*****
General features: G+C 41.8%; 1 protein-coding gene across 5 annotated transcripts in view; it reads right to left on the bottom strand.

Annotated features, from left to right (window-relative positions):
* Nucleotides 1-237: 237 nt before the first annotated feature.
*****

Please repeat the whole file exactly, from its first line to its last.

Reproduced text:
General features: G+C 41.8%; 1 protein-coding gene across 5 annotated transcripts in view; it reads right to left on the bottom strand.

Annotated features, from left to right (window-relative positions):
* Nucleotides 1-237: 237 nt before the first annotated feature.